What's Considered "Brain Food"? There's More To It Than The Food Itself, According To Experts

I don't know if there's scientific proof for my theory that my brain works on 50 percent power during the holidays, but it definitely feels that way. The moment I started wrapping presents, every spare spot in my brain was occupied by thoughts of cinnamon spice cake and gluing together the ornaments my cat knocked off the tree. But once I began to seek out the best ingredients to get me back up to speed, I realized that there's more to what makes a brain food a brain food than I'd ever thought.

For example, I've always heard that salmon is great for keeping your mind sharp, but I never really understood what exactly about the bright-colored fish did the trick. It's pretty simple, though: Certain nutrients can nourish your brain directly, and knowing what to look out for in your food can help guide you.

"Many people are deficient in vitamin D3," Lisa Diers, a registered dietitian/nutritionist and yoga therapist who specializes in eating disorder recovery, tells Elite Daily. "Deficiencies affect calcium absorption, as well as the potential to lower mood, or in some cases, trigger depression," she explains. FYI: Salmon, canned tuna, egg yolks, shrimp, and dairy products are all rich in vitamin D3, Diers says, so enjoy them as much as you'd like.

Giphy

Another key superstar in a typical brain food is omega 3, aka fatty acids that can benefit your mind both literally (as in it can help boost your memory), and by giving your mental health some extra support, too, according to Diers. "Boosting your intake of omega 3 can help improve your mood," she explains. For a healthy dose of omega 3, turn to salmon (again, a total powerhouse for the brain), tuna, scallops, sardines, walnuts, chia seeds, and edamame, suggests Diers.

As amazing as these nutrients are, though, they aren't everything when it comes to nourishing your brain through food. In fact, there's something about the power of brain food that involves not only literal nutrients, but your friends, family, whoever you surround yourself with when it's time to sit down for a meal. "Nothing in my clinical experience helps people feel happier or healthier than being connected and part of a community," Dr. Drew Ramsey, a psychiatrist and author of the book Eat Complete, wrote for Refinery29. "And that's really what the brain does, the brain is an organ of connection, and what connects us like food does?"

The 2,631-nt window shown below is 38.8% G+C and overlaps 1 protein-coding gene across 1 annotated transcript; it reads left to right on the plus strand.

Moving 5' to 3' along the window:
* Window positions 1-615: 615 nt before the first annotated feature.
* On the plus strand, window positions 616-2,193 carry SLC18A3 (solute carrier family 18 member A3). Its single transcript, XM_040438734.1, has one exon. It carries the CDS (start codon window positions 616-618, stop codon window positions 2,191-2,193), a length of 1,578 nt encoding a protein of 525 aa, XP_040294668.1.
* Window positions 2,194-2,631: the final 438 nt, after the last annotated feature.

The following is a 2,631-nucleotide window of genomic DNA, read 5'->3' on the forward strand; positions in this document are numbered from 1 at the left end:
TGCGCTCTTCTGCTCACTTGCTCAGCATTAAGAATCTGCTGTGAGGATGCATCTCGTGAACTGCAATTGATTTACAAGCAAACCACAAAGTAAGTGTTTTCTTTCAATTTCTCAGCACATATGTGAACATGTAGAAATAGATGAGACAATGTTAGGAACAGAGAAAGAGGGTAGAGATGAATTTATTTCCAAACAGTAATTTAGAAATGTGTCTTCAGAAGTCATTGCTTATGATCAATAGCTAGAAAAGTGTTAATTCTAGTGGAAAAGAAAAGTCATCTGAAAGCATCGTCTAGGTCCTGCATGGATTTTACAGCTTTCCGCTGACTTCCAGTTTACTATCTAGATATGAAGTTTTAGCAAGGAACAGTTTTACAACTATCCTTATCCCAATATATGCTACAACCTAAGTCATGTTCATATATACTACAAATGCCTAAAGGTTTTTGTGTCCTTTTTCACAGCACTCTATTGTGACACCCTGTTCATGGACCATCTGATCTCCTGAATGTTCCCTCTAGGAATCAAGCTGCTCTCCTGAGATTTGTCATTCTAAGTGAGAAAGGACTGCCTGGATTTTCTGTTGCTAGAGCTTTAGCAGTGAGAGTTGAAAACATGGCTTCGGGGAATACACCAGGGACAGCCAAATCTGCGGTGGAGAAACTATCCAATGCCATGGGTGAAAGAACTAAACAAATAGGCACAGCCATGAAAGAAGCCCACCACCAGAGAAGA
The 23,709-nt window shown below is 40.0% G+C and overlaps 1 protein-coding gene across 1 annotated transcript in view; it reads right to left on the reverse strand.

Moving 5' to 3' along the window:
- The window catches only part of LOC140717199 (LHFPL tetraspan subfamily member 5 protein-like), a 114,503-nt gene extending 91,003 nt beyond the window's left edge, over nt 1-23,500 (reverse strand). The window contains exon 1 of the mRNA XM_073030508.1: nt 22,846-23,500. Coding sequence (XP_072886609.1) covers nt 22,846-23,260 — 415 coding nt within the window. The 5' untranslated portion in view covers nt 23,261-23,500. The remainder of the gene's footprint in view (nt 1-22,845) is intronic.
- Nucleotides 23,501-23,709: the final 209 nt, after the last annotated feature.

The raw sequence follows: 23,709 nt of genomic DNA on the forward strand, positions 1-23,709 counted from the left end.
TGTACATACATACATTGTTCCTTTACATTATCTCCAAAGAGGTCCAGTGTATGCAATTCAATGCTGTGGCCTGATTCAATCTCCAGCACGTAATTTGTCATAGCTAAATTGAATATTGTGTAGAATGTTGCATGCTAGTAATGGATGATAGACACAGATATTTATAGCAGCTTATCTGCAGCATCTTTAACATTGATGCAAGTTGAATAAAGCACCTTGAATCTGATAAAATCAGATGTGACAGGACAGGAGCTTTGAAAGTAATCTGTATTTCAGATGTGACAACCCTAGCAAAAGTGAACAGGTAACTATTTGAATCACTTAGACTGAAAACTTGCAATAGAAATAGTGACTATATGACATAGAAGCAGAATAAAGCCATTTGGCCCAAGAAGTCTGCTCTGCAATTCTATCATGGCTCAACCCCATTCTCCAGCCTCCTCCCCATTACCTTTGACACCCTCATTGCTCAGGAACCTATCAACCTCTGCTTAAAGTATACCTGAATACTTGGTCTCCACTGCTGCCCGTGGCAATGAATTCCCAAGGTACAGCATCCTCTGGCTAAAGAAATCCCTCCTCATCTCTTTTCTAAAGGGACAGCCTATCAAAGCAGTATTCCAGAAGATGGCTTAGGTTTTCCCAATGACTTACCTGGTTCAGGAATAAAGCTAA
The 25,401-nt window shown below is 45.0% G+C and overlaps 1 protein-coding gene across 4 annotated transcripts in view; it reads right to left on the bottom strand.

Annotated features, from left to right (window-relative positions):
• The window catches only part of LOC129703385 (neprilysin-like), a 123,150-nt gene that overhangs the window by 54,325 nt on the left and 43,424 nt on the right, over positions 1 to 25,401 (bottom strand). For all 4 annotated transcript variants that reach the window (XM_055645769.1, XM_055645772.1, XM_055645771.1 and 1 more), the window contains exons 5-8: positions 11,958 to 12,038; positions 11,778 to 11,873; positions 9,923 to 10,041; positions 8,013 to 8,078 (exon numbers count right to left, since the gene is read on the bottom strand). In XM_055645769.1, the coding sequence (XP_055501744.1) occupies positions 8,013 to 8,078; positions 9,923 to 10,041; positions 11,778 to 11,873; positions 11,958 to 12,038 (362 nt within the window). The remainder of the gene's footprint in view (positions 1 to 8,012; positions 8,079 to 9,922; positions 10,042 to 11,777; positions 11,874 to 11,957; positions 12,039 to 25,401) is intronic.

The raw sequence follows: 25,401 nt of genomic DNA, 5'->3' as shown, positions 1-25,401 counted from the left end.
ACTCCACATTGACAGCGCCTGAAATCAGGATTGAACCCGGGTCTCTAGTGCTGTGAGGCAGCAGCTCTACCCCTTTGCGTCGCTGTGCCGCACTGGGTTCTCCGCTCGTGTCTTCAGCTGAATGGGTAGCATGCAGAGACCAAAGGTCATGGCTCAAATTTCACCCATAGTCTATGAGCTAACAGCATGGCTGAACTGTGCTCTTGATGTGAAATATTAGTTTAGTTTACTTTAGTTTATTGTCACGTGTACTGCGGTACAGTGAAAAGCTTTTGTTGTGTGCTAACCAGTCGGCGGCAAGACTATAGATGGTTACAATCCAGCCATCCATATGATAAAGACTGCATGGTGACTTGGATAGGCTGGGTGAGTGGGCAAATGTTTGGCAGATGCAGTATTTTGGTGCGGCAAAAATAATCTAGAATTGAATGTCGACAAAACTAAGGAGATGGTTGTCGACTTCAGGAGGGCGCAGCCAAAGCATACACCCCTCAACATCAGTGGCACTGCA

Giphy

For this same reason, nearly all traditional holiday foods can benefit your brain in some way, says Suzanne Dixon, a registered dietitian with The Mesothelioma Center. "Nostalgia is a particular form of memory that often gives people pleasure," she tells Elite Daily. "It might feel like 'pining for the past' wouldn't make a person happy, but strangely enough, it does."

So as you enjoy festive meals with friends and family, remember that eating these foods isn't just part of a special tradition you hold close to your heart; it's really doing your brain and your body some genuine good. Leaning into those nostalgic vibes can even bring you physical warmth and comfort, according to a 2012 study published in the scientific journal Emotion. What's more, a 2015 study published in the academic journal Current Opinion in Behavioral Sciences found that people who eat alone may be less likely to eat nutrient-dense foods than those who have company during their meals.

Bottom line: Reach out to someone you haven't seen in a while and grab dinner together. Your brain (and your taste buds) will thank you.